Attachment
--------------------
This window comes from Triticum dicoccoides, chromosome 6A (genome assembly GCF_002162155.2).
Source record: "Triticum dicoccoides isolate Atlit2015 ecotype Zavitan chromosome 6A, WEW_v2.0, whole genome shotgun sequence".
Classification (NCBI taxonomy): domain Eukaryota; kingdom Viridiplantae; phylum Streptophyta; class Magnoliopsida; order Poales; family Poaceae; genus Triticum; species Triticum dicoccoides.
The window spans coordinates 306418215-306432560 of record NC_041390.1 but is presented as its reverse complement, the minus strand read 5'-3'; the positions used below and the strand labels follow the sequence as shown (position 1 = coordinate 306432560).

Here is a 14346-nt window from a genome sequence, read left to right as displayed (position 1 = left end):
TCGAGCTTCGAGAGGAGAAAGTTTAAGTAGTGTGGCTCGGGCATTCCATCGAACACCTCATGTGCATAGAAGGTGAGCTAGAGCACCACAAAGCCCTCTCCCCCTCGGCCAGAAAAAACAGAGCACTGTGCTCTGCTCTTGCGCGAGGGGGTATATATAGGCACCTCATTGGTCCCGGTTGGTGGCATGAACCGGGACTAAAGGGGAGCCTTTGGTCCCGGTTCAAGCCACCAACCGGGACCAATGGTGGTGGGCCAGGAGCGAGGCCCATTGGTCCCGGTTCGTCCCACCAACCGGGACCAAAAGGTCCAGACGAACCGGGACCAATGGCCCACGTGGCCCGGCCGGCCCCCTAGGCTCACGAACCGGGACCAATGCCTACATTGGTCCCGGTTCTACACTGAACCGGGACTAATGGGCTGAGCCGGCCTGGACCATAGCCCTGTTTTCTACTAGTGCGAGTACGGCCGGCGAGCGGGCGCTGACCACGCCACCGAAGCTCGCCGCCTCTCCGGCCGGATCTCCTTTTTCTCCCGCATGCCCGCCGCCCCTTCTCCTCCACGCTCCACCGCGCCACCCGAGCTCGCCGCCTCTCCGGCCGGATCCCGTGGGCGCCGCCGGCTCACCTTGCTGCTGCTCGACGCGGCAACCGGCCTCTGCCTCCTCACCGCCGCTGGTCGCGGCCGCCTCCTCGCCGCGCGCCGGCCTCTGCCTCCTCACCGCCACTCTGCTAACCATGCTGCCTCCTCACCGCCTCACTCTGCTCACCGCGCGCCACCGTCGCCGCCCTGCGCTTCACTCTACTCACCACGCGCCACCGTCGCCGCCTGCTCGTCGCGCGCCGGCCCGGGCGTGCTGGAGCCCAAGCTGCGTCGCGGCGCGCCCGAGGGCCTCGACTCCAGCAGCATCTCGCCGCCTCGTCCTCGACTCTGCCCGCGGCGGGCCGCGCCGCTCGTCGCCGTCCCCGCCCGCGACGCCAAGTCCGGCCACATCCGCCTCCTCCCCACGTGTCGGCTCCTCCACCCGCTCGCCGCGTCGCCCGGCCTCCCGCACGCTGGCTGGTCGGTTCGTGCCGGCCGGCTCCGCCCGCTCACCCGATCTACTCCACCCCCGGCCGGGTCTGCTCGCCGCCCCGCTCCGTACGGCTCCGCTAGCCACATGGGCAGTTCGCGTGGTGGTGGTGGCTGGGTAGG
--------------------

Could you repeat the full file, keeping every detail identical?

This window comes from Triticum dicoccoides, chromosome 6A (genome assembly GCF_002162155.2).
Source record: "Triticum dicoccoides isolate Atlit2015 ecotype Zavitan chromosome 6A, WEW_v2.0, whole genome shotgun sequence".
Classification (NCBI taxonomy): domain Eukaryota; kingdom Viridiplantae; phylum Streptophyta; class Magnoliopsida; order Poales; family Poaceae; genus Triticum; species Triticum dicoccoides.
The window spans coordinates 306418215-306432560 of record NC_041390.1 but is presented as its reverse complement, the minus strand read 5'-3'; the positions used below and the strand labels follow the sequence as shown (position 1 = coordinate 306432560).

Here is a 14346-nt window from a genome sequence, read left to right as displayed (position 1 = left end):
TCGAGCTTCGAGAGGAGAAAGTTTAAGTAGTGTGGCTCGGGCATTCCATCGAACACCTCATGTGCATAGAAGGTGAGCTAGAGCACCACAAAGCCCTCTCCCCCTCGGCCAGAAAAAACAGAGCACTGTGCTCTGCTCTTGCGCGAGGGGGTATATATAGGCACCTCATTGGTCCCGGTTGGTGGCATGAACCGGGACTAAAGGGGAGCCTTTGGTCCCGGTTCAAGCCACCAACCGGGACCAATGGTGGTGGGCCAGGAGCGAGGCCCATTGGTCCCGGTTCGTCCCACCAACCGGGACCAAAAGGTCCAGACGAACCGGGACCAATGGCCCACGTGGCCCGGCCGGCCCCCTAGGCTCACGAACCGGGACCAATGCCTACATTGGTCCCGGTTCTACACTGAACCGGGACTAATGGGCTGAGCCGGCCTGGACCATAGCCCTGTTTTCTACTAGTGCGAGTACGGCCGGCGAGCGGGCGCTGACCACGCCACCGAAGCTCGCCGCCTCTCCGGCCGGATCTCCTTTTTCTCCCGCATGCCCGCCGCCCCTTCTCCTCCACGCTCCACCGCGCCACCCGAGCTCGCCGCCTCTCCGGCCGGATCCCGTGGGCGCCGCCGGCTCACCTTGCTGCTGCTCGACGCGGCAACCGGCCTCTGCCTCCTCACCGCCGCTGGTCGCGGCCGCCTCCTCGCCGCGCGCCGGCCTCTGCCTCCTCACCGCCACTCTGCTAACCATGCTGCCTCCTCACCGCCTCACTCTGCTCACCGCGCGCCACCGTCGCCGCCCTGCGCTTCACTCTACTCACCACGCGCCACCGTCGCCGCCTGCTCGTCGCGCGCCGGCCCGGGCGTGCTGGAGCCCAAGCTGCGTCGCGGCGCGCCCGAGGGCCTCGACTCCAGCAGCATCTCGCCGCCTCGTCCTCGACTCTGCCCGCGGCGGGCCGCGCCGCTCGTCGCCGTCCCCGCCCGCGACGCCAAGTCCGGCCACATCCGCCTCCTCCCCACGTGTCGGCTCCTCCACCCGCTCGCCGCGTCGCCCGGCCTCCCGCACGCTGGCTGGTCGGTTCGTGCCGGCCGGCTCCGCCCGCTCACCCGATCTACTCCACCCCCGGCCGGGTCTGCTCGCCGCCCCGCTCCGTACGGCTCCGCTAGCCACATGGGCAGTTCGCGTGGTGGTGGTGGCTGGGTAGG